A bill in the Legislature would let repeat defendants swear they won’t drive, instead of getting an interlock, if they submit to alcohol-use monitoring.

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Washington state legislators are looking at a bill that gives repeat drunken-driving defendants an option to swear they won’t drive, instead of getting an ignition-interlock device installed while awaiting trial.

This flexibility is supposed to help courts handle a case in which somebody charged with driving under the influence (DUI) tells the judge he doesn’t have a car or will find other transportation.

State Rep. Roger Goodman, the bill’s sponsor, says obtaining a sworn statement can be an effective deterrent. Breaking that promise can lead to arrest.

But an attorney for the Schulte family of Seattle, victims of a drunken-driving incident in 2013, says a written promise isn’t enough to protect the public.

“I do not think that will solve the problem. A sworn statement does not shut a drunk driver’s car down,” lawyer Stephen Bulzomi said. “An interlock does.”

Drunken-driving policy is part of the special session in Olympia that began Wednesday. It’s been overshadowed by lawmakers’ struggle to agree on a two-year operating budget, broader tax policy, an education-funding court order and a proposed $15 billion transportation plan.

House Bill 1276 includes many provisions to deal with impaired driving. For instance, an open-container clause would ban marijuana within reach of drivers and passengers. Also, sponsors want more defendants to wear a 24/7 electronic device that detects alcohol. And the bill would require an interlock notation to be attached to a repeat defendant’s driver’s license and record, so police could readily learn if someone is violating an interlock requirement — or the sworn statement. A typical interlock device forces a driver to breathe into a tube before a vehicle’s ignition will start.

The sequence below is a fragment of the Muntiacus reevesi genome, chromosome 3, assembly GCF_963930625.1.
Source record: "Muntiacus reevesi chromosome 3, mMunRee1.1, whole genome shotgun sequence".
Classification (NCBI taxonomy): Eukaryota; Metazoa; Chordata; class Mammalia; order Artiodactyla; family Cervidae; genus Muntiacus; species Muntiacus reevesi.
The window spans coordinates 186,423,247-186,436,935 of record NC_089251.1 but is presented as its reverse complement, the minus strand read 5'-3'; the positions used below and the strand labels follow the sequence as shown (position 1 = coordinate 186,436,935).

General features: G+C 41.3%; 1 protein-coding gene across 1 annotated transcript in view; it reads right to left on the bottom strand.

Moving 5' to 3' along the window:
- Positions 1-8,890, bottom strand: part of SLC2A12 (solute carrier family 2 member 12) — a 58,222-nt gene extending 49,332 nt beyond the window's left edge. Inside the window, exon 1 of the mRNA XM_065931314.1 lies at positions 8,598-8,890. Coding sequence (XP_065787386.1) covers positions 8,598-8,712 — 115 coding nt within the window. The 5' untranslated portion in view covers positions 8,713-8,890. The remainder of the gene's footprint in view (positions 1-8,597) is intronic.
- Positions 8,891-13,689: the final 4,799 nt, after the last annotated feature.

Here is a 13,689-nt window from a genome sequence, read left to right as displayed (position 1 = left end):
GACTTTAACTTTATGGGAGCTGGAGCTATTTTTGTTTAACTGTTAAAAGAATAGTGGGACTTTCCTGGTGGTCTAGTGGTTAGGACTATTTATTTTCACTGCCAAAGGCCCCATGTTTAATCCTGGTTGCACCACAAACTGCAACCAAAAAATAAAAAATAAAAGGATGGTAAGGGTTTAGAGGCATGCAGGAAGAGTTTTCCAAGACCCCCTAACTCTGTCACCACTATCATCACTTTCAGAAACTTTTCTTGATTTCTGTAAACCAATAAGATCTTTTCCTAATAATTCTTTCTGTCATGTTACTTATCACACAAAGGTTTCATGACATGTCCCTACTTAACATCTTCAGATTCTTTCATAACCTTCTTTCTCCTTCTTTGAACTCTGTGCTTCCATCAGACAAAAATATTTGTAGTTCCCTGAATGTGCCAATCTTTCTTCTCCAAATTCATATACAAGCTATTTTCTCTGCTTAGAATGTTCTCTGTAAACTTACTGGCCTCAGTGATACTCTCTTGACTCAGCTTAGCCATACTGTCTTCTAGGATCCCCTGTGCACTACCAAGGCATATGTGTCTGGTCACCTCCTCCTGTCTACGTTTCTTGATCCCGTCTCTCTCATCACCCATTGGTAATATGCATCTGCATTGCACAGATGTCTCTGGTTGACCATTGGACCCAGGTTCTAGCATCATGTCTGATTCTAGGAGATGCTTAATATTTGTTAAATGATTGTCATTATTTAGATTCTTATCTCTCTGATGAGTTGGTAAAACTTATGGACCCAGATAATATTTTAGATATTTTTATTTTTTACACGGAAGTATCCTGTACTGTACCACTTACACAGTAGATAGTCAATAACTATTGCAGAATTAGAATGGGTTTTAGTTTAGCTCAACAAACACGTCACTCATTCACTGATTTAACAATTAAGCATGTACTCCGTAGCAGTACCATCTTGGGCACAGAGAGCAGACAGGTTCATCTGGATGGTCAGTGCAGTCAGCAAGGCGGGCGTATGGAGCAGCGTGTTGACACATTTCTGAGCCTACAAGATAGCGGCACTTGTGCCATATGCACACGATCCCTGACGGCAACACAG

The bill is intended to require alcohol monitoring if someone swears not to drive.

But an early version seemed to put those awaiting trial on the honor system.

“The State Patrol and MADD literally cornered me,” said Goodman, D-Kirkland, chairman of the House Public Safety Committee, so an amendment on the House floor was added, for the alcohol tests. “It’s not loose.”

Seattle Municipal Court already uses a “declaration of nondriving,” and the change in state law would improve law enforcement’s ability to enforce those, said John Schochet, deputy chief of staff for Seattle City Attorney Pete Holmes.

One clause would add an “interlock” notation onto the defendant’s driving record, Schochet said — so a police officer would readily know in a traffic stop if somebody violated the nondriving promise. That notation would also be helpful if a repeat offender got an interlock, but then got behind the wheel of a nonequipped car.

“If they’re violating it, they’re much more likely to get caught, which is huge,” he said.

Because the city of Seattle is relatively transit-rich and walkable, and interlocks cost hundreds of dollars, it’s common for as many as half the repeat defendants to sign the form and give up their wheels, Schochet said. Seattle files about 1,100 DUI cases a year, of which 40 percent are repeat suspects, he said.